Cheshvan/Kislev 5774 November 2013
MA CHADASH? WHAT’S NEW?
THANKS VERY MUCH!
Shema is blessed. We are doing a lot of things right. We are faithfully teaching the Word of God and not tickling ears; the worship is filled with the Word of God; we have elders who are involved in the lives of the people without being too intrusive; we are reaching out to the Jewish people first and also to the Gentiles in a variety of ways; we are building relationships with churches in the Metro Detroit area; the community is growing in brotherly love and in numbers. Of course, we are grateful to the Lord, who builds the house; but the Lord uses human beings in various ways, and so we say ‘todah” to everyone who is helping us build this house.
Giving thanks brings us closer to God. Since the Fall of man in the Garden of Eden, our natural inclination is to avoid God. When Adam and Eve heard the sound of the Lord walking in the garden in the cool of the day, they hid from Him. Giving thanks counteracts this tendency to avoid God. It enables us to develop a closer relationship with the God who loves us and will live forever with us in the wonderful New Heavens and New Earth and the New Jerusalem.
Giving thanks transforms us. By nature, and our nature is fallen, we like to complain. Whining and griping come naturally to us but are unproductive and unattractive. Expressing gratitude is productive and attractive. Giving thanks turns us from complainers into people of gratitude. Thanksgiving transforms us from unattractive creatures into attractive people. Thanksgiving changes our perspective about the Creator-creature relationship, which is our most important relationship. We are born into this world ignorant about God and how central He is. Giving thanks causes us to acknowledge that God is the source of every good thing. When we thank God, we have to realize that our health, our family, our food, our shelter, our job, our talents – any abundance we may have – come from Him.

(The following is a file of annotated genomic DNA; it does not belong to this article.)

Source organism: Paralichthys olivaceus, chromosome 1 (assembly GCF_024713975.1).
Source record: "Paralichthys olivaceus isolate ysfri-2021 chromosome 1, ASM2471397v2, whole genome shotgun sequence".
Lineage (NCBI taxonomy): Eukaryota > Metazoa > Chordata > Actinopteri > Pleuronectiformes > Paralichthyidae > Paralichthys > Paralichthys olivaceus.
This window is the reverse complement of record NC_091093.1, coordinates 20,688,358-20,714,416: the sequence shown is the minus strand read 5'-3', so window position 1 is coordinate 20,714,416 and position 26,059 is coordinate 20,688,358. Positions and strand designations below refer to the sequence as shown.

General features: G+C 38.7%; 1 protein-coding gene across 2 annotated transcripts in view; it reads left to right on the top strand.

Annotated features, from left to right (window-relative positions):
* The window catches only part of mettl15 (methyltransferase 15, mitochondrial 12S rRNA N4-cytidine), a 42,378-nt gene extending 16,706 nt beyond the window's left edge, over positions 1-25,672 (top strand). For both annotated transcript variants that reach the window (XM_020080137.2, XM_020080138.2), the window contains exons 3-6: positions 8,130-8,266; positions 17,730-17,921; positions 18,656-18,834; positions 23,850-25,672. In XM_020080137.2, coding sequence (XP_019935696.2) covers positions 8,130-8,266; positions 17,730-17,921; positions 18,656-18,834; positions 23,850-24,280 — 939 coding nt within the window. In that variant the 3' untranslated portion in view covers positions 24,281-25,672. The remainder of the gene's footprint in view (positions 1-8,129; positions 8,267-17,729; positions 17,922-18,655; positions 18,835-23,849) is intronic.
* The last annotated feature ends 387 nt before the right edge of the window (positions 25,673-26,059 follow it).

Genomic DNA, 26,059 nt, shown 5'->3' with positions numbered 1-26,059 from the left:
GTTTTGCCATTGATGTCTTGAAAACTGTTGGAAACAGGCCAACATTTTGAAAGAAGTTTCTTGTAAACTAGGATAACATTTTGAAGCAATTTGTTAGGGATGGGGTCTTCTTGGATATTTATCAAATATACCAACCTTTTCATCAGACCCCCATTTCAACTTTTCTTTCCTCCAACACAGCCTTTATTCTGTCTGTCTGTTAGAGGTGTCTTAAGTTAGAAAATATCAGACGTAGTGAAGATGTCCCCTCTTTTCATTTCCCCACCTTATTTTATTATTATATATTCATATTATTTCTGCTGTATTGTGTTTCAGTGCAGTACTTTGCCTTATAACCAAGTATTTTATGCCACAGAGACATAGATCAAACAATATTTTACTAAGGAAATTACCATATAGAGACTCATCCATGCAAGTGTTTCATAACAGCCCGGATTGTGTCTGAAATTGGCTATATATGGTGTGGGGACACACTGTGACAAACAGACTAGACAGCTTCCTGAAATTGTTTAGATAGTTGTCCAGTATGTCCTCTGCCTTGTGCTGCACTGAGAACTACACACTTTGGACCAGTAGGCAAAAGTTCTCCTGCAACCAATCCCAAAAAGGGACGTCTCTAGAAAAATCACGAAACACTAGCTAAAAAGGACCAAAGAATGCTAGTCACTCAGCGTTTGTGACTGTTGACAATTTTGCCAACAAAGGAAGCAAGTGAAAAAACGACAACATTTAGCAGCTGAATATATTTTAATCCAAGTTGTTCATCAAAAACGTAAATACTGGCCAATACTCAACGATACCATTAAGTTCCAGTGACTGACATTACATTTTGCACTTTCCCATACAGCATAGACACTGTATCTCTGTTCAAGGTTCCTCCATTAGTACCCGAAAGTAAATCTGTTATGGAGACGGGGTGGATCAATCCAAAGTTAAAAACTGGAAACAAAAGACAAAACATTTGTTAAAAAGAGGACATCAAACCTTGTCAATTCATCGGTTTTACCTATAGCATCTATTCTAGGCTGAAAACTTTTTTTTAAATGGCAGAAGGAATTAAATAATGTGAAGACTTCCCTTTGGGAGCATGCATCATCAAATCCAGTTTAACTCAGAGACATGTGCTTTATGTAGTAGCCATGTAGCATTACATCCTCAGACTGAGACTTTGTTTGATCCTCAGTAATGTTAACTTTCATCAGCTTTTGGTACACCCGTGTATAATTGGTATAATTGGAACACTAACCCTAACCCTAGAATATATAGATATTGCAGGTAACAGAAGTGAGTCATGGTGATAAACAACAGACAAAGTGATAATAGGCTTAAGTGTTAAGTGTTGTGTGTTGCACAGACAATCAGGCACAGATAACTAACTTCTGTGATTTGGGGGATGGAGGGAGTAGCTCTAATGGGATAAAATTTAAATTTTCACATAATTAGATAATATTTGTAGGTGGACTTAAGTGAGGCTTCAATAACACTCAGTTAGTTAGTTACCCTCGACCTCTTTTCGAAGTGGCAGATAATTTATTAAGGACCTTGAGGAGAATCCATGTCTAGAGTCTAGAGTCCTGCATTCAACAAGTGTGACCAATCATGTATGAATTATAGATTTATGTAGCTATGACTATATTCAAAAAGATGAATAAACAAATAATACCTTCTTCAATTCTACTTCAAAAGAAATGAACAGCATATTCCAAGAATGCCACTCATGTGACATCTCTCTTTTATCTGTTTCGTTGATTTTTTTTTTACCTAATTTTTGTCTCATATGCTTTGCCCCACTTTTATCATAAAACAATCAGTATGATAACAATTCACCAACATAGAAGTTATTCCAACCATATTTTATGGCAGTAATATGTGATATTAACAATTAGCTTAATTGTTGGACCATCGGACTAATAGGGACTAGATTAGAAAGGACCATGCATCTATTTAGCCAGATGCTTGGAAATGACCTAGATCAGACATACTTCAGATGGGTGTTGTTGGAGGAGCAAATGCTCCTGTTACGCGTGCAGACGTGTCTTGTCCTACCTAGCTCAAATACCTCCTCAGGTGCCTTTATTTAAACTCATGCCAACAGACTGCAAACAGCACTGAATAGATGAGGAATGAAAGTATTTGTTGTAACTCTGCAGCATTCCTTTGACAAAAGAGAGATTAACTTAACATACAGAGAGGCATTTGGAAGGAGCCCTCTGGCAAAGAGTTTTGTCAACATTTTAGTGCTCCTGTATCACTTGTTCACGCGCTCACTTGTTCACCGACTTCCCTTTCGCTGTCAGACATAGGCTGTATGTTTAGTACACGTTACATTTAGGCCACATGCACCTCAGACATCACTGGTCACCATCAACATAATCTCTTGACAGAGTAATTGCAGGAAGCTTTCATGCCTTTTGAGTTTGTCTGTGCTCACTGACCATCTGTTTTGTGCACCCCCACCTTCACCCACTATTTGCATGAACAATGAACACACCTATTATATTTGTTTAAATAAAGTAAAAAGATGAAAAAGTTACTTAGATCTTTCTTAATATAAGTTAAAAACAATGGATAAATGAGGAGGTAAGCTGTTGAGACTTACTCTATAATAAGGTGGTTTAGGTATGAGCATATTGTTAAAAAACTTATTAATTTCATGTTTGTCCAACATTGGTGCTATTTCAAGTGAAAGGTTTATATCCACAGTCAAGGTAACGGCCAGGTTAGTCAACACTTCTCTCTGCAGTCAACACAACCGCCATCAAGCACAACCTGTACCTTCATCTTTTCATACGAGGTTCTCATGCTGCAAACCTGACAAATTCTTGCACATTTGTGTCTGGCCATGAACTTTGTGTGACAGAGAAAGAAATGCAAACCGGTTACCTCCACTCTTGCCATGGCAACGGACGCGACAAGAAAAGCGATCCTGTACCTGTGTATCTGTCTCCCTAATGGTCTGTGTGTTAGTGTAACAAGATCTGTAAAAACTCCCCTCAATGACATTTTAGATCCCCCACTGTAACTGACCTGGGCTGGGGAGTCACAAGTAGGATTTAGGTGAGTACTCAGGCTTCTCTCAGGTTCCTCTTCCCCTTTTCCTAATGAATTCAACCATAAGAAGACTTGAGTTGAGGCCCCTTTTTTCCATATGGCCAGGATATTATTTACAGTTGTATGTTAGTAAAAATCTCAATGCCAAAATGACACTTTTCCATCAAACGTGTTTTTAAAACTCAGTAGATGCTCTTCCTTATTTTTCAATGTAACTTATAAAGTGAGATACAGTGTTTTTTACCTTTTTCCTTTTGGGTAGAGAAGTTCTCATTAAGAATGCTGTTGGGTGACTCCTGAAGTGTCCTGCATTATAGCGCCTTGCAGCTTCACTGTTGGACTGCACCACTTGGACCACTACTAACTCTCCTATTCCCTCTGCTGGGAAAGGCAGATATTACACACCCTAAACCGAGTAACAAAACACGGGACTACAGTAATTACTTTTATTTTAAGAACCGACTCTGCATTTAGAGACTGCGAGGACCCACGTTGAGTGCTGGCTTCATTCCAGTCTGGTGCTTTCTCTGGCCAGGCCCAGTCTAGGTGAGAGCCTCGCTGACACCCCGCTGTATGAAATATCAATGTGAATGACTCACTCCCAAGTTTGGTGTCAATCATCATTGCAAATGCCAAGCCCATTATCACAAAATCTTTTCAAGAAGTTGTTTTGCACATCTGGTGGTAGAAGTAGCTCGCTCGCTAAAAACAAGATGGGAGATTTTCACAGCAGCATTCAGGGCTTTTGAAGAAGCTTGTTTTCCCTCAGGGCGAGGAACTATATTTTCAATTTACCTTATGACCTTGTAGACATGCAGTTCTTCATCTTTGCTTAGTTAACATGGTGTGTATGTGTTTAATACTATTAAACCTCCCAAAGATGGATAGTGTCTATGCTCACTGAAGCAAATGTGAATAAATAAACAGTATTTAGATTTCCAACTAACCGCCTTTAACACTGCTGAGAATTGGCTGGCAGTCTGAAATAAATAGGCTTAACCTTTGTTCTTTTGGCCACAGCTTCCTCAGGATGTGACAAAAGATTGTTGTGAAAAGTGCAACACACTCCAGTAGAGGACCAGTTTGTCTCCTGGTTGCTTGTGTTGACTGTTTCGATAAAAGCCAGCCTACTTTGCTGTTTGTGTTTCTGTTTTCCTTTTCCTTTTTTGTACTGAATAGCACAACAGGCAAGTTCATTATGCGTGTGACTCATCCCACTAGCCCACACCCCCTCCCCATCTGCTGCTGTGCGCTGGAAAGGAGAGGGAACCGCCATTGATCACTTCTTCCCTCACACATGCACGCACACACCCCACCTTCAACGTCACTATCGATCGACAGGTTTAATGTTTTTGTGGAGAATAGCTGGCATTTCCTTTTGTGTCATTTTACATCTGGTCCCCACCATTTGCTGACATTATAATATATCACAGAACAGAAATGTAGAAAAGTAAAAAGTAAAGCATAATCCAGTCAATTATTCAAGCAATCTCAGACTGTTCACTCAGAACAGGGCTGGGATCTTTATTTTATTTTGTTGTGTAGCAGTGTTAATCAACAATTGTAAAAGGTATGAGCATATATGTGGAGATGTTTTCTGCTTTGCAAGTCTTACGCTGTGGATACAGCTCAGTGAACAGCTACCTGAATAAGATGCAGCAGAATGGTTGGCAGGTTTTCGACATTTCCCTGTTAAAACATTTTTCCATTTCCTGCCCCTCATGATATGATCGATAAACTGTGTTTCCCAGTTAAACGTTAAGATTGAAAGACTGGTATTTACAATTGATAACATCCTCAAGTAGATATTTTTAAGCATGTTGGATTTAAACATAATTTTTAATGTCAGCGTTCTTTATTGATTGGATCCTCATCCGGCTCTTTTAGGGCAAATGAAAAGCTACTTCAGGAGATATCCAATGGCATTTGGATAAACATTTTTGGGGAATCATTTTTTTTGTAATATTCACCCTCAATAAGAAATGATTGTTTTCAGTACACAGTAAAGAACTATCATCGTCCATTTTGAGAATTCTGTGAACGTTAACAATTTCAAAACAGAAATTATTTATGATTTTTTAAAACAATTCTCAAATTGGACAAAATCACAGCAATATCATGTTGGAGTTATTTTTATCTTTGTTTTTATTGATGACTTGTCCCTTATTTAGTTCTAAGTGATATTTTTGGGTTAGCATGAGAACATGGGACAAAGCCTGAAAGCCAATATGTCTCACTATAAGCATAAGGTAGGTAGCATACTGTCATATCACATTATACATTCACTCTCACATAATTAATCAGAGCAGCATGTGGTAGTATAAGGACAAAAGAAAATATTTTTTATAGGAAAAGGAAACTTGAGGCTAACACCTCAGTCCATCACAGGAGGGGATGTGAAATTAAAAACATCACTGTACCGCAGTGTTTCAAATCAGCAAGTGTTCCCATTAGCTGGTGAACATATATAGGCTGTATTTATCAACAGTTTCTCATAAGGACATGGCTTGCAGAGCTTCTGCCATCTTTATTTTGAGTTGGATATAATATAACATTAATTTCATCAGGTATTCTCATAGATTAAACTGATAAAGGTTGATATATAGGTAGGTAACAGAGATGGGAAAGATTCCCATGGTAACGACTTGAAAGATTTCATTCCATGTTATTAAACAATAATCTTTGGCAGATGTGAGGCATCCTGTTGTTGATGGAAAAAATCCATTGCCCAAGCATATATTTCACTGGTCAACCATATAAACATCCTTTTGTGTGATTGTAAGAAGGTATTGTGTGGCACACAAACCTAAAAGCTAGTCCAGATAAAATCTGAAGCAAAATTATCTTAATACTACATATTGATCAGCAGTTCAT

Thankfulness teaches us about grace. It’s human nature to take credit for our accomplishments. Thankfulness teaches us that we have not earned the Lord’s blessings, but He lovingly chose to bestow them. Each gift from God, whether it’s a job or a friend or family, or place to live or a freedom we enjoy or a spiritual blessing we have received, shows that the gracious God knows us and cares for us.
Thankfulness humbles us. We come into this world selfish and self-absorbed. We are proud and self-centered. We think we deserve a lot. The world owes us. When we are truly thankful, we can’t help knowing that God is good and gracious and treats us better than we deserve. Pride lessens when we realize that God owes us very little and has graciously given us much more than we deserve. Pride fades when we understand that every good thing comes from God. Thanksgiving humbles us because pride is closely tied to a spirit of independence from God. Thankful people realize that our independence is an illusion and that we depend on God for every good thing in our lives.
Thankfulness motivates us – and many of us need spiritual motivation. Lack of spiritual motivation is at the root of most problems in the life of a New Covenant community or the life of an individual. Communities and people who are not spiritually motivated usually lack the ability to sense God’s reality. Sensing the reality of God can spiritually motivate us to live for God and not for self, to live for God and not for the world. If God seems remote and you want to get closer to Him, learn how to give thanks – during good times and during hard times. Learn to see the many acts of God in your life and thank Him. I like this prayer from the Shabbat Amidah, because it captures this same spirit of thanksgiving: “We thank You because You are our fathers’ God for all eternity! You alone are our rock and our shield that saves in every generation! We thank You for all your tender care. We are always in Your keeping. Your wonders and miracles are with us daily, evening, morning and noon. You are all-good, and Your mercies never fail. You are compassionate and Your faithful love never ceases. Blessed are You, O Lord, to whom it is appropriate to give thanks!”Consider coming up with your own list of things to thank God for. You might even want to read some of them around the dinner table this Thanksgiving.